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The "Color Codes" Lesson is part of the full, Mastering Chrome Developer Tools v2 course featured in this preview video. Here's what you'd learn in this lesson:

Jon reviews the meanings behind the color codes that are displayed in a Chrome DevTools waterfall diagram.

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Transcript from the "Color Codes" Lesson

>> Jon Kuperman: So, if we head back over to the slides, there's a lot of different colors here. So, what I've done is I've broken them out into their color codes and then what those things mean. So, the first one that we'll see is queuing, it's not all that common.

[00:00:12] For anybody that's familiar with it like HTTP 1 can only do a maximum, like browsers can only do six requests at most at one time. And so if you have more than six requests that need to go out, it just forms a simple queue for them. So, it dispatches those six requests, and then every other one gets put in a queue, and as soon as one of those six finishes, it queues up the next one, and it goes.

[00:00:32] So, you wouldn't see queueing if you only have a few files, like I do on my examples. But you might see it, for example, if you had like seven CSS requests sent. The first six would get fired, the seventh one would queue until one of the six was done.

[00:00:46] And so, yeah, so why its isn't all that common to see, but it is important if you aren't bundling your stuff. So this is why everyone suggests that you bundle your resources together into one JobDescriptor, one CSS file, as specifically to avoid this queuing. Because, otherwise, if you have an app that has like 30 CSS and 100 JavaScript files, and you just script source and link ref all of them.

[00:01:08] You're gonna spend a lot of time queuing that you could be spent downloading this stuff. The next color that we'll see is grey, stalled or blocking. So, this is like basically, they have specific colors, then they have kind of blankets over the top of them. So stalled or blocking is also waiting.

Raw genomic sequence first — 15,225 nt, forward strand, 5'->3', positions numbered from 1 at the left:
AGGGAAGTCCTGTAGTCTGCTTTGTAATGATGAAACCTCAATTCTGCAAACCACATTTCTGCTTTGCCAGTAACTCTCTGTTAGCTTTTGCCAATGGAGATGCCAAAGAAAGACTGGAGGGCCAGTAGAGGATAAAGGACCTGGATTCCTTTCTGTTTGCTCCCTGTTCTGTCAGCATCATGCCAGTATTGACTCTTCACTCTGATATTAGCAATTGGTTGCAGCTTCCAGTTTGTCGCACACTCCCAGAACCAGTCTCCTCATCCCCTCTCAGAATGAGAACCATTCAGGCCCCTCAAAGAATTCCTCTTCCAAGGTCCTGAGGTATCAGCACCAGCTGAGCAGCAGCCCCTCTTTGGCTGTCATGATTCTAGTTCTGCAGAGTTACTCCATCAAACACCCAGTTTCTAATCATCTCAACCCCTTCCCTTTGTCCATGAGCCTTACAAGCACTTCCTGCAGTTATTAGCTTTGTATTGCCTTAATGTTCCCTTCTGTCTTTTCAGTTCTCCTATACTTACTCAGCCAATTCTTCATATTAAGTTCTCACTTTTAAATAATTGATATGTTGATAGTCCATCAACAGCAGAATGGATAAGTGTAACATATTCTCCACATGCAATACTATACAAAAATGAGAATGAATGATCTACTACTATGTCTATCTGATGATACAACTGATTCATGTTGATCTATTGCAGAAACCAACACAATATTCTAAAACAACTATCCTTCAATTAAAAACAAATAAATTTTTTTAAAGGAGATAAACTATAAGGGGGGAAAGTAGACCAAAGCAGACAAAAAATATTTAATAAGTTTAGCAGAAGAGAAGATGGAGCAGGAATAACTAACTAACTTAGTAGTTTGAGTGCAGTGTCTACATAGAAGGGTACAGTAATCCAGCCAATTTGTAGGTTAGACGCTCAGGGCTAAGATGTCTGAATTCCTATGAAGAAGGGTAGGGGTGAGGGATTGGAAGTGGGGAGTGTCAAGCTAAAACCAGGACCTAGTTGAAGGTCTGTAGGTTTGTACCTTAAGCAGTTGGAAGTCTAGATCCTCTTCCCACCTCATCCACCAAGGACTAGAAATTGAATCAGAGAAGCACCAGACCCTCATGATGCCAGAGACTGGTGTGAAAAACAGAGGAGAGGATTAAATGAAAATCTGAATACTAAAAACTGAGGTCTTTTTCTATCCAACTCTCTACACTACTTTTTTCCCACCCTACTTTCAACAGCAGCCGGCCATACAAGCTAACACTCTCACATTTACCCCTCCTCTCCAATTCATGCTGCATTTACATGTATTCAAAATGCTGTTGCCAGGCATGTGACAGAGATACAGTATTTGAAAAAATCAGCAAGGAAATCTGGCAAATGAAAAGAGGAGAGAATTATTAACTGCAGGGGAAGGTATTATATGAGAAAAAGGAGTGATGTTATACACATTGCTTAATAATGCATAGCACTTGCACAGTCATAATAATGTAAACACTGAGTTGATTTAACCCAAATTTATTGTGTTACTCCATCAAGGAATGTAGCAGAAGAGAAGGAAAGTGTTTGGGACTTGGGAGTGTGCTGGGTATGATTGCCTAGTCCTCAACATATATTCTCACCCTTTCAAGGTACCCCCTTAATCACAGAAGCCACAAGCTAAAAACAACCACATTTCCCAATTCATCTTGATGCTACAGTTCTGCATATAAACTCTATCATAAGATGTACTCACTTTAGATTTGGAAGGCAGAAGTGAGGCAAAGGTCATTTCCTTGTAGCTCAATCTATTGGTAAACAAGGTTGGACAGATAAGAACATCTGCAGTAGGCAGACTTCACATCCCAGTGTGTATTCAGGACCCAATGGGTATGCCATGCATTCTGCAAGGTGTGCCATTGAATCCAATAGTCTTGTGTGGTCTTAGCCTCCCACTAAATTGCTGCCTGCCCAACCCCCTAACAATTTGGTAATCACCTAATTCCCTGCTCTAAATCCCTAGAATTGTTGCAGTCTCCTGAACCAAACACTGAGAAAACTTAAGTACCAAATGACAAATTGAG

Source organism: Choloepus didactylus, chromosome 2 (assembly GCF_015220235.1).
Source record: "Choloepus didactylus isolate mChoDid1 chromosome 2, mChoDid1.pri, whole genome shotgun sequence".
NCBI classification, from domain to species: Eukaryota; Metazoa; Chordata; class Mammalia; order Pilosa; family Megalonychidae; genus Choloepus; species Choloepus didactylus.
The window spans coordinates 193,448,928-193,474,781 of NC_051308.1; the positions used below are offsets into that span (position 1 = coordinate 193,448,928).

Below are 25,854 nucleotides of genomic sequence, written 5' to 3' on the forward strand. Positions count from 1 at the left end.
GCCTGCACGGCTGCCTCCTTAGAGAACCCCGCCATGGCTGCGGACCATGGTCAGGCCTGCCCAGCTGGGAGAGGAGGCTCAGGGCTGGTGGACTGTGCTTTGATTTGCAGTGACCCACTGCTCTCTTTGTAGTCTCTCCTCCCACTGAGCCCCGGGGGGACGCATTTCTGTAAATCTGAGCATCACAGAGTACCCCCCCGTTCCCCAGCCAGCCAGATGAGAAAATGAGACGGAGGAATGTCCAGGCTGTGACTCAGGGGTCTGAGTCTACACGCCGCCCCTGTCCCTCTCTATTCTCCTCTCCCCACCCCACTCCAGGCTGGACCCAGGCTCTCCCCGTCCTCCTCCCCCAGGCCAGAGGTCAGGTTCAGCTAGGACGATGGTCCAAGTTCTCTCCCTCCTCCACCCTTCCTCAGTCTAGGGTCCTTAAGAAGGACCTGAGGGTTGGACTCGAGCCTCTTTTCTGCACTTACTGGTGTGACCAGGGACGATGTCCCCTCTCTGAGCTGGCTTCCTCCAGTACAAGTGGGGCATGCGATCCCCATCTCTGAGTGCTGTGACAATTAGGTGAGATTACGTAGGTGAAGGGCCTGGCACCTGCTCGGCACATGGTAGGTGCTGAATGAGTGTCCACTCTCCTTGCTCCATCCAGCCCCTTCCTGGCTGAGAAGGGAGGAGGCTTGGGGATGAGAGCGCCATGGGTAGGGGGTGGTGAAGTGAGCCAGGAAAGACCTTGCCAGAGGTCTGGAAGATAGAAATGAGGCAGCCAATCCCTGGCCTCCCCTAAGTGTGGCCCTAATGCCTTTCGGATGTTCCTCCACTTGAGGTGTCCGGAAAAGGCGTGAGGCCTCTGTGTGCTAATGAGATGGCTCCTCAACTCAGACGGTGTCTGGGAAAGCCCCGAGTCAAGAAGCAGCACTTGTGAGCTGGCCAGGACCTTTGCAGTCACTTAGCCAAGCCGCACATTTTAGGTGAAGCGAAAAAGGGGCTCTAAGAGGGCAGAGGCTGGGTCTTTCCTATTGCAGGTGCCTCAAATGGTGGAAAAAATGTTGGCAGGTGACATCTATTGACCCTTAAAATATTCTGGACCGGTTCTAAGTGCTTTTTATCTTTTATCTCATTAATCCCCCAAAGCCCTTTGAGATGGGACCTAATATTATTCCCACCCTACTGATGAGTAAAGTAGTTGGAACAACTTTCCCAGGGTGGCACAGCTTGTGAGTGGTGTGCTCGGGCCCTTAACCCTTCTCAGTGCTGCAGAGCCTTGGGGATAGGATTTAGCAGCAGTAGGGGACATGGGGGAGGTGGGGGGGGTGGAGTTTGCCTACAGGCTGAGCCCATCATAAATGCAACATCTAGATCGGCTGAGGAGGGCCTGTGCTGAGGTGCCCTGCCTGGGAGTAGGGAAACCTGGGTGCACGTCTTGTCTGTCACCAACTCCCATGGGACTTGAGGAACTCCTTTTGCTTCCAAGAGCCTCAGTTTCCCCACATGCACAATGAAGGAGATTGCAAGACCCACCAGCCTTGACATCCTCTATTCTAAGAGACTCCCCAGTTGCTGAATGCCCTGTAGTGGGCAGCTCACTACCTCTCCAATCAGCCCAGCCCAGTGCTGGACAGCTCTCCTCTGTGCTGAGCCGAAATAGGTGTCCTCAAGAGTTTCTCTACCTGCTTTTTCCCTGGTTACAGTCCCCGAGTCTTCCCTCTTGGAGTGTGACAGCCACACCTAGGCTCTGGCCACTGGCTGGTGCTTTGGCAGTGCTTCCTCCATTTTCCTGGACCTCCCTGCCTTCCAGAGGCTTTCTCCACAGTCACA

[00:01:28] So your request hasn't even been sent out yet. It's hasn't hit the server. It hasn't left your computer yet. So, this is kind of the blanket over queueing and any kind of proxy lookups, any kinda networking stuff like that that has to happen. Which we'll move into the next one.

[00:01:43] So, the next one is proxy negotiation. So, if it's hitting a proxy server to go out, it knows it hasn't hit the actual server that it's requesting yet. You might see, if you have a slow proxy server, you might spend time stuck in this gray area where you're waiting.

[00:01:58] The request is done queueing, you've sent it out, but it hasn't even reached the server yet. So, it's still sitting in this proxy server. The next one is DNS Lookup. DNS lookup is usually really quick, right? It's when you have a domain, like, okay, or whatever. When I send that request out, it has to act first, do a DNS lookup to see what IP address is behind that URL that I've just given it.

[00:02:22] The only thing to keep in mind here is that, similar to a lot of different files is, DNS lookups cached. So, if every single one of my requests is coming to my server, like local host or whatever, it only does one DNS lookup for the first file and then after that their all instant, it knows where to go.

[00:02:37] But if you start serving files from a bunch of different domains if you got some ad domains and some analytics stuff and this and that, it's gonna have to do with DNS lookup for each one of those. That being said, they're still relatively fast. It's not like I would avoid doing multiple domains.

[00:02:50] But just know that you'll see this cost every time it has to hit a new domain. The next one is the initial connection connecting. So, this is kind of getting into network stuff, but it's like, I have my stylesheet, it does the DNS lookup to find the actual IP address behind the URL I've given it.

[00:03:07] And before we can start moving data we have to do that TCP handshake, right? So like, SIN ACC, it's making sure that we have an established connection. This is also time negotiating, there's similar hand shake for SSL to be connected. Again, really fast on most always but it is a color that you'll see.

[00:03:24] And then subset of that is thid dark orange one. Which is just the time spent doing an SSL connection. All right, now we get into green which we see really common. Green is the request has been sent. So, we've gotten the first byte. How long did it actually take to send the network request?

[00:03:42] So, this one we'll see pretty often. And then the one that we'll see the most of is this waiting, right? So it's, again, kinda walking through the high-level networking thing, it's like, I have this URL, we do a DNS lookup to get the IP address. Then we do the kinda TCP connection, and the SSL, we get everything connected.

[00:04:01] And then you start the network request, we're good. Now we're ready and I'm ready to receive that CSS file or that Javascript. So now, this is the time, how long did it take for that first byte to come over the wire. And so starting to kind of glean information here.